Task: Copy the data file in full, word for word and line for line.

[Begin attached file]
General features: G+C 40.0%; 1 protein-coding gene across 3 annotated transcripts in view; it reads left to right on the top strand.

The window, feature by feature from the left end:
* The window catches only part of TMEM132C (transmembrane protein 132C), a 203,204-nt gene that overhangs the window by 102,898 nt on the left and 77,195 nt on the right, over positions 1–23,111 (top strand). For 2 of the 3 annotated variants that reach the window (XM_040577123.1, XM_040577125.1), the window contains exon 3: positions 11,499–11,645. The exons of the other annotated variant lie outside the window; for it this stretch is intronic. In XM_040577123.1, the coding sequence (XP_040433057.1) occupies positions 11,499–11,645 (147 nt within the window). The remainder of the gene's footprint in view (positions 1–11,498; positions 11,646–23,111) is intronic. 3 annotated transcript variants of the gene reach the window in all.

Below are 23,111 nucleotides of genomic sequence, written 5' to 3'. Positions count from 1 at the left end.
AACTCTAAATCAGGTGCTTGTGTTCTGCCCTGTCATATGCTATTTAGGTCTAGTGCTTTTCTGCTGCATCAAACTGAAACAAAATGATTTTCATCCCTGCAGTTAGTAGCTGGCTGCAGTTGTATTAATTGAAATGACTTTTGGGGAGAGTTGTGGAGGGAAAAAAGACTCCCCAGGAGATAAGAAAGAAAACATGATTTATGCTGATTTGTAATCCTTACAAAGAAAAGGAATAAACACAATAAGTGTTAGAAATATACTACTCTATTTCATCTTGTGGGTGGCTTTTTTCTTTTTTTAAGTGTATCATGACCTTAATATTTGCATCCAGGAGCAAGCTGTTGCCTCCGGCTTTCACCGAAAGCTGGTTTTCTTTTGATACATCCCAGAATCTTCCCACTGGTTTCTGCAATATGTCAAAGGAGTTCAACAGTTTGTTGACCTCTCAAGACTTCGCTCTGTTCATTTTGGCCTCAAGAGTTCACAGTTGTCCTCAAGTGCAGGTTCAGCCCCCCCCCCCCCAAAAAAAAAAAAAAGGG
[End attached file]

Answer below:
General features: G+C 40.0%; 1 protein-coding gene across 3 annotated transcripts in view; it reads left to right on the top strand.

The window, feature by feature from the left end:
* The window catches only part of TMEM132C (transmembrane protein 132C), a 203,204-nt gene that overhangs the window by 102,898 nt on the left and 77,195 nt on the right, over positions 1–23,111 (top strand). For 2 of the 3 annotated variants that reach the window (XM_040577123.1, XM_040577125.1), the window contains exon 3: positions 11,499–11,645. The exons of the other annotated variant lie outside the window; for it this stretch is intronic. In XM_040577123.1, the coding sequence (XP_040433057.1) occupies positions 11,499–11,645 (147 nt within the window). The remainder of the gene's footprint in view (positions 1–11,498; positions 11,646–23,111) is intronic. 3 annotated transcript variants of the gene reach the window in all.

Below are 23,111 nucleotides of genomic sequence, written 5' to 3'. Positions count from 1 at the left end.
AACTCTAAATCAGGTGCTTGTGTTCTGCCCTGTCATATGCTATTTAGGTCTAGTGCTTTTCTGCTGCATCAAACTGAAACAAAATGATTTTCATCCCTGCAGTTAGTAGCTGGCTGCAGTTGTATTAATTGAAATGACTTTTGGGGAGAGTTGTGGAGGGAAAAAAGACTCCCCAGGAGATAAGAAAGAAAACATGATTTATGCTGATTTGTAATCCTTACAAAGAAAAGGAATAAACACAATAAGTGTTAGAAATATACTACTCTATTTCATCTTGTGGGTGGCTTTTTTCTTTTTTTAAGTGTATCATGACCTTAATATTTGCATCCAGGAGCAAGCTGTTGCCTCCGGCTTTCACCGAAAGCTGGTTTTCTTTTGATACATCCCAGAATCTTCCCACTGGTTTCTGCAATATGTCAAAGGAGTTCAACAGTTTGTTGACCTCTCAAGACTTCGCTCTGTTCATTTTGGCCTCAAGAGTTCACAGTTGTCCTCAAGTGCAGGTTCAGCCCCCCCCCCCCCAAAAAAAAAAAAAAGGG